Mobile World Congress drew some 72,000 people to Barcelona, Spain, to see the latest and greatest mobile devices. Take a closer look at five gadgets that stood out.
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The Kyocera Torque is a tough phone for workers in the field, backed up by the power of Android, that adds a new way to "hear" phone calls.
Kyocera is well-known for its rugged handsets and the Torque continues that trend. It is an extremely durable Android smartphone that can withstand shock, vibration and immersion in water. It may not be the most pleasing handset to look at, thanks to the rugged design, but it is the type of phone that will still be working long after normal smartphones go the way of the dodo. It has a 4-inch display and includes 800 x 480 pixels. This isn't the sharpest screen, but it more than suffices thanks to its brilliant backlighting.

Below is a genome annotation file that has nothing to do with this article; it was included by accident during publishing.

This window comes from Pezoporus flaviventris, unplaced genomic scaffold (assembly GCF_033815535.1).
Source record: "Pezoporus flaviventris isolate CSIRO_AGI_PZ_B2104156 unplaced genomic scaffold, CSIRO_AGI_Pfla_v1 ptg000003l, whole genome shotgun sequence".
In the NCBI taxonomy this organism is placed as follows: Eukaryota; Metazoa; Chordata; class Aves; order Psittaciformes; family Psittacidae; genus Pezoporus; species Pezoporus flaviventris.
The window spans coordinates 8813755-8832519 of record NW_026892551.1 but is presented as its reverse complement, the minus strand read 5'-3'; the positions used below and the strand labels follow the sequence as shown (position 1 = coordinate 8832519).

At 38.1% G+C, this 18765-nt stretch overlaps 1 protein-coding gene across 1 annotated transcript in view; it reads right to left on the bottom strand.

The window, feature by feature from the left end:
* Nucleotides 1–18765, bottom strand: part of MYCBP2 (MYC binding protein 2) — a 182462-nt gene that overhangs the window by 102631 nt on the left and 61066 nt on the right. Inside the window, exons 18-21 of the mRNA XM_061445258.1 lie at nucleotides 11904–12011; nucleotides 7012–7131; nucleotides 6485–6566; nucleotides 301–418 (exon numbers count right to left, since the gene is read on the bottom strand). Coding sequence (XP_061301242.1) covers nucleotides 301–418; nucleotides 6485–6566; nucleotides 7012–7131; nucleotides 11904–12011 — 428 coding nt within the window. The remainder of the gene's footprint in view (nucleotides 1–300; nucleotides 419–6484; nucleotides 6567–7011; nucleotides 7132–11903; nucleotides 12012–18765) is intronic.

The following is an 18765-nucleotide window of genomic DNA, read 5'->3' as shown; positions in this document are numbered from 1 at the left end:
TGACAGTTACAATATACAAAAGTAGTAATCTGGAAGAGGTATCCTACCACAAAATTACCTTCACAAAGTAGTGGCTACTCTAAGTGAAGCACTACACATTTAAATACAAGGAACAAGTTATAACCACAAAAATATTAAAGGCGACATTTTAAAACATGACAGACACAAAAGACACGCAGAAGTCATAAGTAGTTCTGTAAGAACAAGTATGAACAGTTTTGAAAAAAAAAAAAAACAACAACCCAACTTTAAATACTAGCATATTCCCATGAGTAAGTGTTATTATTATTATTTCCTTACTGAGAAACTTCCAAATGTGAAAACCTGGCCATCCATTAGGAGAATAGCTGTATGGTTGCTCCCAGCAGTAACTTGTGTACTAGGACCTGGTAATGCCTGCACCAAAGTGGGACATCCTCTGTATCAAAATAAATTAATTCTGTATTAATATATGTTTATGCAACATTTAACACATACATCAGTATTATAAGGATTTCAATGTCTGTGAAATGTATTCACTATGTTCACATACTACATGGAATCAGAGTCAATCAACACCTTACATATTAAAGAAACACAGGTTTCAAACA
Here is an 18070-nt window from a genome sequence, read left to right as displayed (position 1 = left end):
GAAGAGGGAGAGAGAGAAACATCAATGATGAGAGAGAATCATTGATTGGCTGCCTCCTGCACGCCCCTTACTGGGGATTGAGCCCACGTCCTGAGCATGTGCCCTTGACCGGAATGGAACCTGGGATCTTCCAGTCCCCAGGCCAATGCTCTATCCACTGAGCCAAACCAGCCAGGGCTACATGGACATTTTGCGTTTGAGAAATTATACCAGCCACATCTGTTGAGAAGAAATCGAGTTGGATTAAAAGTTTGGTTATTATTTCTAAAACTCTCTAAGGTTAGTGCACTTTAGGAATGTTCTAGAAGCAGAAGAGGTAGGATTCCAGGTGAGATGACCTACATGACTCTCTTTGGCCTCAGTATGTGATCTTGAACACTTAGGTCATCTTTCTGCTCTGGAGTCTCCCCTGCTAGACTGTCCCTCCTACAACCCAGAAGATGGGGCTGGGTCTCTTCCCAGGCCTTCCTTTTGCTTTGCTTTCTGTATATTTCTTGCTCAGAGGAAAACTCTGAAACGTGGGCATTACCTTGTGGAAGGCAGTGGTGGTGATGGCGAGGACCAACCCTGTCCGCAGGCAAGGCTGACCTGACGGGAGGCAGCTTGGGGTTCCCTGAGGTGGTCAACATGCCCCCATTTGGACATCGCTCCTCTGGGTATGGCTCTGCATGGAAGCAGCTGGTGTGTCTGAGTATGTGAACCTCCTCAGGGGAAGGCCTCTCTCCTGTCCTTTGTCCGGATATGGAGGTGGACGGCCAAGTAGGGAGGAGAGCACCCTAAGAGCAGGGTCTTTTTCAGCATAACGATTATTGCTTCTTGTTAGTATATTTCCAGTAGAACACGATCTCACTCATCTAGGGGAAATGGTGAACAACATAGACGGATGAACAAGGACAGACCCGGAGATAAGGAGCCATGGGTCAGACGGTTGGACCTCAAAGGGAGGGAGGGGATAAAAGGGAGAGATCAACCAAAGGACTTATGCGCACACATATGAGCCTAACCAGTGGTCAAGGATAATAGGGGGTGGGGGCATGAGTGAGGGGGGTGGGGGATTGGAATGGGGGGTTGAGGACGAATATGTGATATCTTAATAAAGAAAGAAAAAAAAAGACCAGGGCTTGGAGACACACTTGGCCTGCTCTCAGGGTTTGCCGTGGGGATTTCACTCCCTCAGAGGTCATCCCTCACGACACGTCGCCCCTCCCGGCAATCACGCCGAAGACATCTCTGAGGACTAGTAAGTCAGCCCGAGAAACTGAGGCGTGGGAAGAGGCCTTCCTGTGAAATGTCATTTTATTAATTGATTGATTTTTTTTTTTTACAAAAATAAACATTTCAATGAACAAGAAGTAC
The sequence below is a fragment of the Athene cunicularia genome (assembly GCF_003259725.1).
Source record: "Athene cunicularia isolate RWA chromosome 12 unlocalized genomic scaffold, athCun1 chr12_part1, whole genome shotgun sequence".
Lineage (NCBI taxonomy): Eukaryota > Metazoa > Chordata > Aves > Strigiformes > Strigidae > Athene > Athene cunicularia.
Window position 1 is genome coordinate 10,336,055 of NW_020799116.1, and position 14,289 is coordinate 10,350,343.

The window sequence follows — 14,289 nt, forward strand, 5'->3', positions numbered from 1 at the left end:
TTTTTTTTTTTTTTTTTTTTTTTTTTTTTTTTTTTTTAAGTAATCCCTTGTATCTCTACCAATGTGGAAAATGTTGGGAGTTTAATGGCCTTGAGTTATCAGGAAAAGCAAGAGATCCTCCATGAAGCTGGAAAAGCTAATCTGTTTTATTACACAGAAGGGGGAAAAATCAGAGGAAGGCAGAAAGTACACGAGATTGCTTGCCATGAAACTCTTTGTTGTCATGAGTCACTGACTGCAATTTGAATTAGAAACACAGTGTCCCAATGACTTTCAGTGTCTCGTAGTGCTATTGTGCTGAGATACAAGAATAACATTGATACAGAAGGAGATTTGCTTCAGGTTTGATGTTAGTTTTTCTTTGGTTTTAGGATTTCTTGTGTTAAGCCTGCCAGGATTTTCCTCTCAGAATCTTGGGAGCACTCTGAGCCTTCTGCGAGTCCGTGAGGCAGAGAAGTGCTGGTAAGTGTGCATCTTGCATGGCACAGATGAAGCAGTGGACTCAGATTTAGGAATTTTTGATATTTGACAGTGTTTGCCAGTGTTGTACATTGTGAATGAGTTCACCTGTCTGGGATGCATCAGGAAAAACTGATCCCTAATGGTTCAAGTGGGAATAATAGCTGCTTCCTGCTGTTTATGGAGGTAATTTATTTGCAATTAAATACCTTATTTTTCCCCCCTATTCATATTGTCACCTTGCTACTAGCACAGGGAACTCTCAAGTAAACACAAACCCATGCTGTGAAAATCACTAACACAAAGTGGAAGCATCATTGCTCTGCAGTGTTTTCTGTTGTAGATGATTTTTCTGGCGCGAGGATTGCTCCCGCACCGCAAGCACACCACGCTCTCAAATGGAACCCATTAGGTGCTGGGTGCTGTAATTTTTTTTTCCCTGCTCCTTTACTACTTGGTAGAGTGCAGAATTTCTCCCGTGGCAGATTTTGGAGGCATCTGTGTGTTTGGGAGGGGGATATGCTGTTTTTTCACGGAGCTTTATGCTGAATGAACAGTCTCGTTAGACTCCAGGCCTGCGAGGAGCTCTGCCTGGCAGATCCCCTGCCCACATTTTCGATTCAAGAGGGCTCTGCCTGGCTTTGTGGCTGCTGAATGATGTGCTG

Aside from its rugged form, the Torque is compatible with Sprint's push-to-talk services. It can act as a walkie-talkie, though it doesn't use Sprint's nearly defunct iDEN network. Instead, it uses Sprint's CDMA-EVDO network to pass walkie-talkie conversations back and forth. The really interesting feature is Kyocera's tissue-conduction technology. Kyocera knows a device like this is going to be used by people working in noisy environments, who are perhaps wearing helmets or ear protection. The Torque can send sound waves through helmets and ear protection so the user can hear phone calls while keeping protection in place. It runs Android 4.0 Ice Cream Sandwich and will be available from Sprint in early March.
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